Scallywag

When in doubt, don't.

~ Benjamin Franklin ~

Stopping Goldilocks

February 11th, 2013 ~ Est. reading time: 1 min, 57 secs

You know what Goldilocks would have said about this bed…

In a way, we are all like Goldilocks. Restlessly searching for whatever captures our attention, we want what we haven’t got.

And, like Goldilocks, we want things to be just right. Otherwise, we’re not happy. That doesn’t seem too problematic. Except that many of us do it with virtually everything we’ve got.

Can you see how complicated life gets because of this Goldilocks phenomenon? Not content with things as they are, we keep searching for something more. In some ways, it keeps us pressing ever ahead (which is fine if you want to discover a new country, singlehandedly pull a sled across the Antarctic, or push the profits of your company up). But what happens if that same discontent kicks in at a relationship level?

This restlessness we feel which causes us much trouble apparently has its origins in our brain. Created to spot difference, we not only discern our world with it, we need novelty to survive.  So, when something moves in the corner of our eye we spot it. Like the rest of our senses, we continually draw input to check for change. Difference gets our attention.

Like Goldilocks, we roam our environment in search of things of interest. Porridge might be nice. Then again, so would jewelry, a new car, or a great night out. Whatever we train our attention to not only takes priority but also a mass of meanings attached.

For instance, noticing that your partner isn’t giving you as much attention lately, is sure to trigger a host of conclusions (and, maybe, suspicions). The fact that Goldilocks was keen on sitting on chairs, eating gruel, and hitting the hay in a bear beds revealed what was on her mind. And what you and I have on our mind also determines our priorities for difference.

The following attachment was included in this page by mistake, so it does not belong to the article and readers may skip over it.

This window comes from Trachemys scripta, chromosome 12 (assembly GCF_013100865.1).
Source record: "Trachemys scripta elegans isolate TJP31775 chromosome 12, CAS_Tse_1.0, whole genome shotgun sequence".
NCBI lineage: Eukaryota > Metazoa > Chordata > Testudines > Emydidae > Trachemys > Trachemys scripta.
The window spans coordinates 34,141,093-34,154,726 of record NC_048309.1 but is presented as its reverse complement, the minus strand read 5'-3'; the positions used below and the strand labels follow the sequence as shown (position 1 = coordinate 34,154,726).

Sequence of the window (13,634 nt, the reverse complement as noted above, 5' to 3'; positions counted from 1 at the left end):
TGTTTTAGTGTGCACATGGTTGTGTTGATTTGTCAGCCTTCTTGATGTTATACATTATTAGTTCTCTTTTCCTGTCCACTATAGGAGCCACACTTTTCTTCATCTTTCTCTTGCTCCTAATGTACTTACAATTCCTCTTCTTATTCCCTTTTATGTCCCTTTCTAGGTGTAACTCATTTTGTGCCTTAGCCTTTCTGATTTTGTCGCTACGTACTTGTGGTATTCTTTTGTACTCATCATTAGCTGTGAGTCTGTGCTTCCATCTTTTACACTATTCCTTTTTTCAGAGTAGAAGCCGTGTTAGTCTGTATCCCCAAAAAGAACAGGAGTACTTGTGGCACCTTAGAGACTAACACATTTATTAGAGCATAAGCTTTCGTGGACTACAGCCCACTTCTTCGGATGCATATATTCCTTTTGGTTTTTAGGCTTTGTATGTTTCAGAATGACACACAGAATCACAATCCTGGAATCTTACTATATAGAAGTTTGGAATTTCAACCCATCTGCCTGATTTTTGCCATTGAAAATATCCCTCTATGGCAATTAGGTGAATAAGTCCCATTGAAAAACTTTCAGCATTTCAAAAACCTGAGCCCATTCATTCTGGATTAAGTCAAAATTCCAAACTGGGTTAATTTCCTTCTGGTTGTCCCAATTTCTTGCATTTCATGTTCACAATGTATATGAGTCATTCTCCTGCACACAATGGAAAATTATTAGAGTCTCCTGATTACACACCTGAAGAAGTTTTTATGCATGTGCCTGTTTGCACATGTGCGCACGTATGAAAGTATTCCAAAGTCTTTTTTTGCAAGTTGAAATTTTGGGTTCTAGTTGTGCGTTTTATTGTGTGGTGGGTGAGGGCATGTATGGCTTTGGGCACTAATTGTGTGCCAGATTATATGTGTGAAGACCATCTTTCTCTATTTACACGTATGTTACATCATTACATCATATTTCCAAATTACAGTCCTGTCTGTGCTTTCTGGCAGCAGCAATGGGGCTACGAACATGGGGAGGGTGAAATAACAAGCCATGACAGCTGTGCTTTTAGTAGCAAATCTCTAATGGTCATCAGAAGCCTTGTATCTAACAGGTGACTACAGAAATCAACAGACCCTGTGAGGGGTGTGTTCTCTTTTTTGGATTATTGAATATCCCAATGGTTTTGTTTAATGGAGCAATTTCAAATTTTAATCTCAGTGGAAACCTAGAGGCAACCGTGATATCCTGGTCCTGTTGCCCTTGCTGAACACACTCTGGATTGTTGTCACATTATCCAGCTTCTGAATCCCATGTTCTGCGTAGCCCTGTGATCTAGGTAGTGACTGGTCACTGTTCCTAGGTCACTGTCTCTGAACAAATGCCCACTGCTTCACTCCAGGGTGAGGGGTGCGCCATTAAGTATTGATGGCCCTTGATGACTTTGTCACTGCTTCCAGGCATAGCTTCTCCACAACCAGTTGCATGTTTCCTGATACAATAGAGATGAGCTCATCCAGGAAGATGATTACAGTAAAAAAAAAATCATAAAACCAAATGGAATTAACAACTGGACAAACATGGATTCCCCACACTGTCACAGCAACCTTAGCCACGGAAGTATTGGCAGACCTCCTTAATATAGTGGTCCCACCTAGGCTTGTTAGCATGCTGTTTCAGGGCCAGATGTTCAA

Potentially this works well enough. We stick to our day job, save up, and get to do at least some of the things we prioritize. But the casualty of this kind of life is the loss of abiding happiness that comes from contentment. Like that break and enter blond, Goldilocks, we won’t feel bright until we get what we like and then, finally, everything (theoretically) will be just right.

What we need, I believe, is to add an extra lever to our thinking. One that lets us activate thankfulness even when things aren’t quite right.  Remembering what is lovely, beautiful, and uplifting redefines the landscape so that our restless press for newness doesn’t consume us. Had Goldilocks done the same, she would never have turned to a life of crime, while a small family of bears could have happily been spared a slightly embarrassing insurance claim.

Happy: Heaven Or Hassle?

Can You Fing Happiness Down The Road?

It’s Not The How Of Happiness But The Why

Feegs

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